More than a dozen farm groups in Alberta are calling on the province to further delay the implementation of new Class 1 licensing rules, and find ways to make it less costly for those farmers and their workers seeking one.
Those new training rules — called Mandatory Entry Level Training (MELT) — were brought in by the previous NDP government following the Humboldt Broncos bus crash, which killed 16 people in April 2018. The accident prompted reviews of driver training standards in the trucking industry throughout Canada. In Alberta, extensive training is now required to obtain a Class 1 licence for driving a tractor trailer (a truck with three or more axles using air brakes).
A year ago, the government quietly exempted farmers and farm workers who had recently applied for a Class 1 licence. They were supposed to apply for that exemption no later than Nov. 30, 2020 and had until March 1, 2021 to complete their training and take the road test. (Those who had a Class 1 licence prior to Oct. 11, 2018 did not have to meet the MELT requirements while those who got a Class 1 licence between that date and Feb. 28, 2019 won’t need to take the training if they have a clean driving record during their two-year probationary period.)
But the situation facing farmers and farm workers seeking a licence now isn’t good, the leaders of 11 farm groups wrote in a recent letter to Premier Jason Kenney.
“The far-reaching disruption caused by the COVID-19 pandemic has diminished the benefit of the extension period,” their letter states. “As the November 30, 2020 deadline to apply for the extension approaches, we want to update you on a number of concerns related to MELT that not only impact farmers and farm workers, but many other industries and Albertans.”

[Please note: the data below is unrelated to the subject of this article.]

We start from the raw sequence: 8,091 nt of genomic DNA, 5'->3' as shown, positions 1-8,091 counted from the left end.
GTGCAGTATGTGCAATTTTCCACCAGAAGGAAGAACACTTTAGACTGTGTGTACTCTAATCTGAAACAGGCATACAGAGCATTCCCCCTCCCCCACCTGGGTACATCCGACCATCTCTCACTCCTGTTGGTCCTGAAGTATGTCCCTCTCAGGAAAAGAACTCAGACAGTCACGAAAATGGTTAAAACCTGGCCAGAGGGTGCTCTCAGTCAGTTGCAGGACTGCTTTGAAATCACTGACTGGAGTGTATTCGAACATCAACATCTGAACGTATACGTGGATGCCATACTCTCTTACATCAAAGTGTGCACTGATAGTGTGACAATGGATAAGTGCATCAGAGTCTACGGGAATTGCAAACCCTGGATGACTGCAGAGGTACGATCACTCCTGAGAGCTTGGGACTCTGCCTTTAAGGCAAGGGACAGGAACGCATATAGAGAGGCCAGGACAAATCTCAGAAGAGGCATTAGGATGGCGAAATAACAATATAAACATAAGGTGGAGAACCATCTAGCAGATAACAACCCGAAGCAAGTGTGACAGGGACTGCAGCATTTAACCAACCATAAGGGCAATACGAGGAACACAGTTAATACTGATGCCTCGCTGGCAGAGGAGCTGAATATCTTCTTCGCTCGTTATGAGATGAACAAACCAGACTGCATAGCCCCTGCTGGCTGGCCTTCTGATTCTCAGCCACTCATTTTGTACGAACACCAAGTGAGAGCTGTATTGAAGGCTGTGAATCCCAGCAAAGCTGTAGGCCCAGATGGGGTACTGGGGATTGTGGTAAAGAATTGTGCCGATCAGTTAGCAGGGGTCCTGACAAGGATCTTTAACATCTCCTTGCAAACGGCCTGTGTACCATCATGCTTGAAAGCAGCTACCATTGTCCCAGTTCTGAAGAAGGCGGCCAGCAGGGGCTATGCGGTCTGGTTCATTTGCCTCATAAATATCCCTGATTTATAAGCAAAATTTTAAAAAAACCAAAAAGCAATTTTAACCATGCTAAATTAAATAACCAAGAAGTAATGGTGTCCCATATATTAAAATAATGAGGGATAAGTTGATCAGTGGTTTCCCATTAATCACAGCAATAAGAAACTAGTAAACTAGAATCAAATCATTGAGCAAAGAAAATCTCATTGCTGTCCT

The letter cites several concerns, including a backlog for training and testing made worse by the pandemic.
“Farmers were frustrated with long wait times to book road tests, the limited number of appointments within their local areas, and the limited openings and wait lists at driver training schools.”
And the price tag for training, up to $10,000, is “cost prohibitive for farm businesses because seasonal farm work provides limited full-time employment for Albertans and fierce competition for truck drivers makes it difficult for farms to retain employees long term,” the farm leaders say in their letter.
As well, someone seeking a Class 1 licence isn’t eligible for student aid.
“Financial need should not be a barrier for Albertans who need this skill for their career path,” states the letter, which asks the province to take action on several fronts.
Those requests include moving the deadline for asking for an exemption to Dec. 31; giving people until Sept. 1 of next year to pass the MELT testing; allowing applicants to access student aid; having more testing in rural areas; and lowering the cost of training. (The latter could be done by reducing the minimum number of instruction hours by 10 per cent and allowing some training to be done online or via virtual reality technology, the letter states.)
While “farmers unequivocally support safer roads,” this issue affects the “competitiveness of Alberta’s agriculture sector and rural communities will benefit from a practical approach to addressing these concerns.”
The letter is signed by the chairs of organizations representing canola, wheat, barley, pulse, oats, potato, and sugar beet growers as well as those representing cattle producers and feeders and those in the pork, milk and poultry sectors.